Among the borrower friendly legislative acts of the last decade and beyond in New York is a requirement that the foreclosing plaintiff give certain notice information to tenants – even if they are not named in the action and even when their tenancy will not be affected by the foreclosure. It was always recognizable that this would create problems for foreclosing lenders and of course it has.
Overview of Requirements
Pursuant to RPAPL § 1303, the foreclosing party in a foreclosure action upon residential real property must provide certain notice as to the tenants’ rights to any tenant of a dwelling unit. While the similar notice to a mortgagor is to be served with the summons and complaint, notice to the tenant must be delivered within ten days of service of the summons and complaint.
The notice is required to be on its own page in bold, fourteen-point type, to be printed on colored paper other than the color of the summons and complaint. The title of the notice must be larger, in bold twenty-point type.
If the building has less than five units, delivery is to be by certified mail, return receipt requested and by first class mail to the tenant at the property, if the tenant’s identity is known. If the identity is not revealed, the mailing is to be by first class mail addressed to “occupant.” Should the building consist of five or more units, the notice must be posted “on the outside of each entrance and exit…”
There is, not surprisingly, more to the statute, but the purpose here is to highlight the essence of the requirements.
Problems for Lenders and New Case Confirmation
A careful examination of the entire statute in detail exposes both ambiguities and a myriad of problems for lenders to successfully comply. Because the purpose of this alert is not to delineate all of those (we have addressed them in prior publications), we will refer readers who want to have more on this subject to 1 Bergman on New York Mortgage Foreclosures §2.01(3)(a), Lexis Nexis Matthew Bender (rev. 2019) – a subsection entitled “Practice Tips Regarding Notice to Tenants”.
In that section we predicted some years ago that it would be easy for the defaulting owner, or tenants, to remove the posted announcements, then claiming that they had never been present. Whether that happened in the recent case to be mentioned or not, the end result was that the lender lost – see 938 St. Nicholas Avenue Lender, LLC v. 936-938 Cliffcrest Housing Development Fund Corporation, 178 A.D.3d 623, 98 N.Y.S.3d 53 (1st Dept. 2019). In this case (the foreclosure of an underlying co-op mortgage) various unit owners swore that they had never seen foreclosure notices posted at the building. It is apparent that the plaintiff’s process service had submitted an affidavit that the notices were posted. Nonetheless, the court found that the denials by the unit owners were sufficient to rebut the process server’s affidavit, in turn warranting what is called a traverse hearing – the determination of whether the service (in this case posting) was valid or not.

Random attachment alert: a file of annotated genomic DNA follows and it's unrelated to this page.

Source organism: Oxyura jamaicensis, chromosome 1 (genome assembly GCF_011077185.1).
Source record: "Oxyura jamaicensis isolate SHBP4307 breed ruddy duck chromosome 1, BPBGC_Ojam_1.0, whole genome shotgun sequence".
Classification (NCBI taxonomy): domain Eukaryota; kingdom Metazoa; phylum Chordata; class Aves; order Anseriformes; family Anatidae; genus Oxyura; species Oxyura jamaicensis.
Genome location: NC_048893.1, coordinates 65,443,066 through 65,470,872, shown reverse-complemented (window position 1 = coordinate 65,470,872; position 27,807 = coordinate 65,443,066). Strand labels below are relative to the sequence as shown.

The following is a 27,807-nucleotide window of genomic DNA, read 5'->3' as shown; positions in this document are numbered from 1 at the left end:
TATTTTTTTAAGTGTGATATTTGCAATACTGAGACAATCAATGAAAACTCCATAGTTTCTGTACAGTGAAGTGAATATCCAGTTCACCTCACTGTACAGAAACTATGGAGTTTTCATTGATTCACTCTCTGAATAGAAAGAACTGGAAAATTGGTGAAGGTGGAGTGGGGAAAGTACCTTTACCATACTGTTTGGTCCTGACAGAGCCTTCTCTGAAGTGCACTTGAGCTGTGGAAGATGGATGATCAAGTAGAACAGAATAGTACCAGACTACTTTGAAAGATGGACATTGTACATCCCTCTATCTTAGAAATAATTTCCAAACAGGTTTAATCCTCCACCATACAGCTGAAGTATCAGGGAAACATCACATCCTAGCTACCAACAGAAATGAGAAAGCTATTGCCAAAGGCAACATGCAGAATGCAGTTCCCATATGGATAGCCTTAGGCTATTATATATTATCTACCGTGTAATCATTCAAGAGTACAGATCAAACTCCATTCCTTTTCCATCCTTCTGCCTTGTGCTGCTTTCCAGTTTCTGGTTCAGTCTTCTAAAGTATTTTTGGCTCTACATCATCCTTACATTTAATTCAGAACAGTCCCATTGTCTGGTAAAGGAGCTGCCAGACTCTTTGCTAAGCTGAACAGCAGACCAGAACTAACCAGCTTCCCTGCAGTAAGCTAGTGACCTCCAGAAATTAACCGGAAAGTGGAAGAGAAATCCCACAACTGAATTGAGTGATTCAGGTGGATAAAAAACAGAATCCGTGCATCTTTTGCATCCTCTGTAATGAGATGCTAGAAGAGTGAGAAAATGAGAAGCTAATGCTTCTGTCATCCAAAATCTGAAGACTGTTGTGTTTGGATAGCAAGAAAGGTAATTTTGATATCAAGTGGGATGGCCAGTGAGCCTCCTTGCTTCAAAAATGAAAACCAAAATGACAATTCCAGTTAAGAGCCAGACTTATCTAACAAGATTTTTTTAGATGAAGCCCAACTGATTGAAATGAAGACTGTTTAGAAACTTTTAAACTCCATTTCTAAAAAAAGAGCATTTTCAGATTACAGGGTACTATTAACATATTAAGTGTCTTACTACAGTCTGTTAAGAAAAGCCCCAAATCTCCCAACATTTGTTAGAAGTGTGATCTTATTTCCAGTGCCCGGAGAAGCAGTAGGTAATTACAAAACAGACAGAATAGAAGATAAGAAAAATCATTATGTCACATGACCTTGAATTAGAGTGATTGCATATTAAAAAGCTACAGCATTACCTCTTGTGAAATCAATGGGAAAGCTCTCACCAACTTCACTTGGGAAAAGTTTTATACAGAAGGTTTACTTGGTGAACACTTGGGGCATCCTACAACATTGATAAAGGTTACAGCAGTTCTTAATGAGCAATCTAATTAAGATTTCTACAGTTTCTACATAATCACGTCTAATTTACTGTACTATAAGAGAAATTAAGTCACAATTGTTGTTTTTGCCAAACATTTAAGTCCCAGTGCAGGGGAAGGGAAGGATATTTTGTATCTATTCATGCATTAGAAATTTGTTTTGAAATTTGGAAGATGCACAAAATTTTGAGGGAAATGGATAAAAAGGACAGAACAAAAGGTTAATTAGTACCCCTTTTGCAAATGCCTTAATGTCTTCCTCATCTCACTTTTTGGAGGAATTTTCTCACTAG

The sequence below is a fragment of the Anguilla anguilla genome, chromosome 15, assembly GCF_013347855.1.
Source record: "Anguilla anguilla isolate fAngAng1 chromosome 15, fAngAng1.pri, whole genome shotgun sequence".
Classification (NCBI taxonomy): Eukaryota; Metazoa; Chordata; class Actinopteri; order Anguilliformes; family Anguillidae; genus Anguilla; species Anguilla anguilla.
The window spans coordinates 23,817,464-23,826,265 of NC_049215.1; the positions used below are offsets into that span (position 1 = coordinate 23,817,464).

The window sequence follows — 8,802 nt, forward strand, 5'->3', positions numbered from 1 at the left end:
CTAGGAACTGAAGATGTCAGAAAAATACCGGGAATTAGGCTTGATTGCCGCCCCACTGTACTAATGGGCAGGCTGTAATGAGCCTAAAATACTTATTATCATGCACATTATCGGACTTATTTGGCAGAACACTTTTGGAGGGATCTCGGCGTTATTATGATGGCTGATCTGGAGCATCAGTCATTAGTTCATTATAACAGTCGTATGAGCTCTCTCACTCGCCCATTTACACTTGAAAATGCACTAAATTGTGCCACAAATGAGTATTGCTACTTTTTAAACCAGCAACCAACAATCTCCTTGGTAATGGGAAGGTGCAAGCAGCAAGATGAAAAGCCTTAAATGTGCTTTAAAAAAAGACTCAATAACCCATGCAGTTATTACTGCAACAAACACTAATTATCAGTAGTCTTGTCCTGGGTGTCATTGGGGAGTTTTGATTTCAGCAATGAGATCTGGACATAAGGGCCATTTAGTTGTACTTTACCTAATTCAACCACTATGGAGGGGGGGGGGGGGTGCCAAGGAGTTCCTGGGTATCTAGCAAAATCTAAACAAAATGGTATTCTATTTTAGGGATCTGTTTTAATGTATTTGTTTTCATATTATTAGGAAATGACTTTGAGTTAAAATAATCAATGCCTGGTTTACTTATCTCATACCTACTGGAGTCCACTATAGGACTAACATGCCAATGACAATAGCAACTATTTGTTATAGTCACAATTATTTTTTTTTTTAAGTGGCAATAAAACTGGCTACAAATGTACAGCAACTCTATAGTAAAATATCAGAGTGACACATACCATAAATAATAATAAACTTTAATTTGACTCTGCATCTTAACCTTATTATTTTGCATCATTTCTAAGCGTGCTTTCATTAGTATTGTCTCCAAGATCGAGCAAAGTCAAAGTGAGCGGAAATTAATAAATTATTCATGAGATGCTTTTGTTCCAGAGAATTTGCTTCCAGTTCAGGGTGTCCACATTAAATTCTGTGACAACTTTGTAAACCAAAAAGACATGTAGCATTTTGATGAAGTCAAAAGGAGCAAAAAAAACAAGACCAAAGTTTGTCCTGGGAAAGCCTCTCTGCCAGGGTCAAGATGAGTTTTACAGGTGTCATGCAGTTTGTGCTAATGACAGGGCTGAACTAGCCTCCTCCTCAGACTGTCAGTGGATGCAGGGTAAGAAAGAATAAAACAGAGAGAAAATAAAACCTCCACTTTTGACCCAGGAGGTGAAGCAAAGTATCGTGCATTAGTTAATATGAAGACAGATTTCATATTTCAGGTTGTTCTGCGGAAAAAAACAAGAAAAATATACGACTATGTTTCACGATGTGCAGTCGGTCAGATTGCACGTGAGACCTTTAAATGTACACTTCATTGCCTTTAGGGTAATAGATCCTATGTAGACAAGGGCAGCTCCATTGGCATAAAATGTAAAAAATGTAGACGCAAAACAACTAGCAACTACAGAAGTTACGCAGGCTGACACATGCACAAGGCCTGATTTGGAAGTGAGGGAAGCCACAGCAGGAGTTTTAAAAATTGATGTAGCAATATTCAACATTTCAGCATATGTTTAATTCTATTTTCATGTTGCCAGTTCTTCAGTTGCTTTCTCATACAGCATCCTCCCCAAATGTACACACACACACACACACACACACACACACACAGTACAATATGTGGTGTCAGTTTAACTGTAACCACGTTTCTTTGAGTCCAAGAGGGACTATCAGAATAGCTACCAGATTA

Here, the finding was that there had not been a posting and that led to dismissal of the entire complaint because the plaintiff had failed to establish compliance with the subject statute, RPAPL §1303. This is certainly a draconian result, setting the whole case back to its very beginning with all the resultant cost and interest accrual. Was the notice actually posted? Well, that is a philosophical question. The court found that it was not. But this exposes one of the problems with the tenant notice requirement. There is always room for denial of compliance by defaulting borrowers or their tenants, which can lead to a battle on that peripheral point alone which in turn can threaten the integrity of the foreclosure.
This is yet another burden that foreclosing lenders must cope with in New York and whatever value being aware of such requirements affords, they are presented here.
Mr. Bergman, author of the four-volume treatise, Bergman on New York Mortgage Foreclosures, LexisNexis Matthew Bender (rev. 2019), is a partner with Berkman, Henoch, Peterson, Peddy & Fenchel, P.C. in Garden City, New York. He is also a member of the USFN, The American College of Real Estate Lawyers, The American College of Mortgage Attorneys, an adviser to the New York Times on foreclosure issues and writes a regular servicing column for the New York Law Journal. He is AV rated by Martindale-Hubbell, his biography appears in Who’s Who In American Law and he has been for years listed in Best Lawyers In America and New York Super Lawyers.